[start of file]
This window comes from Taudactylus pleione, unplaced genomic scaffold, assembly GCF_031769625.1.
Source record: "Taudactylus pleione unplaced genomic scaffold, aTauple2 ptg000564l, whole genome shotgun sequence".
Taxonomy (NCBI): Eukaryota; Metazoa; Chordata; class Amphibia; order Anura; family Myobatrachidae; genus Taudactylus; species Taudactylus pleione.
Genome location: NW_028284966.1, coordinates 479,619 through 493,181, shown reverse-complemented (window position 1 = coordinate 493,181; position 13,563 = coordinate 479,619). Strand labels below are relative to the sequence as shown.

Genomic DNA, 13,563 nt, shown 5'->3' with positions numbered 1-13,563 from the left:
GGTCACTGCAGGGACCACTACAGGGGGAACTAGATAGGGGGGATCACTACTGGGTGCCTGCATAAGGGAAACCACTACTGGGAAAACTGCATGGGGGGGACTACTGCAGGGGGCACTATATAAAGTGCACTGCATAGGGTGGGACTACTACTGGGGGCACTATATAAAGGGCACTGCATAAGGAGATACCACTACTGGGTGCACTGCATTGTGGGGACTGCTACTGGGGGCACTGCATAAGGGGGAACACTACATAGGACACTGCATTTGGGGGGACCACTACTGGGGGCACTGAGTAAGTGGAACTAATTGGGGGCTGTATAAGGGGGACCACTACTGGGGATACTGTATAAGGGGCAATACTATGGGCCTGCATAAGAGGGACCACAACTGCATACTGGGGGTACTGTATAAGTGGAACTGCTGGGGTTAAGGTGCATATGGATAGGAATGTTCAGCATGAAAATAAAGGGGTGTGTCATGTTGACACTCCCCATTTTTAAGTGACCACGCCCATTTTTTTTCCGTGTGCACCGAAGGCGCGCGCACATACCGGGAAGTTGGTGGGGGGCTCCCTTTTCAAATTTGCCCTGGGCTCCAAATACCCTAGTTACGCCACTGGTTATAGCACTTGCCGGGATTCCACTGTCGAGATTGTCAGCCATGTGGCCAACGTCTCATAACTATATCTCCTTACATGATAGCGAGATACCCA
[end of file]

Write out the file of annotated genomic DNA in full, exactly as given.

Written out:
This window comes from Taudactylus pleione, unplaced genomic scaffold, assembly GCF_031769625.1.
Source record: "Taudactylus pleione unplaced genomic scaffold, aTauple2 ptg000564l, whole genome shotgun sequence".
Taxonomy (NCBI): Eukaryota; Metazoa; Chordata; class Amphibia; order Anura; family Myobatrachidae; genus Taudactylus; species Taudactylus pleione.
Genome location: NW_028284966.1, coordinates 479,619 through 493,181, shown reverse-complemented (window position 1 = coordinate 493,181; position 13,563 = coordinate 479,619). Strand labels below are relative to the sequence as shown.

Genomic DNA, 13,563 nt, shown 5'->3' with positions numbered 1-13,563 from the left:
GGTCACTGCAGGGACCACTACAGGGGGAACTAGATAGGGGGGATCACTACTGGGTGCCTGCATAAGGGAAACCACTACTGGGAAAACTGCATGGGGGGGACTACTGCAGGGGGCACTATATAAAGTGCACTGCATAGGGTGGGACTACTACTGGGGGCACTATATAAAGGGCACTGCATAAGGAGATACCACTACTGGGTGCACTGCATTGTGGGGACTGCTACTGGGGGCACTGCATAAGGGGGAACACTACATAGGACACTGCATTTGGGGGGACCACTACTGGGGGCACTGAGTAAGTGGAACTAATTGGGGGCTGTATAAGGGGGACCACTACTGGGGATACTGTATAAGGGGCAATACTATGGGCCTGCATAAGAGGGACCACAACTGCATACTGGGGGTACTGTATAAGTGGAACTGCTGGGGTTAAGGTGCATATGGATAGGAATGTTCAGCATGAAAATAAAGGGGTGTGTCATGTTGACACTCCCCATTTTTAAGTGACCACGCCCATTTTTTTTCCGTGTGCACCGAAGGCGCGCGCACATACCGGGAAGTTGGTGGGGGGCTCCCTTTTCAAATTTGCCCTGGGCTCCAAATACCCTAGTTACGCCACTGGTTATAGCACTTGCCGGGATTCCACTGTCGAGATTGTCAGCCATGTGGCCAACGTCTCATAACTATATCTCCTTACATGATAGCGAGATACCCA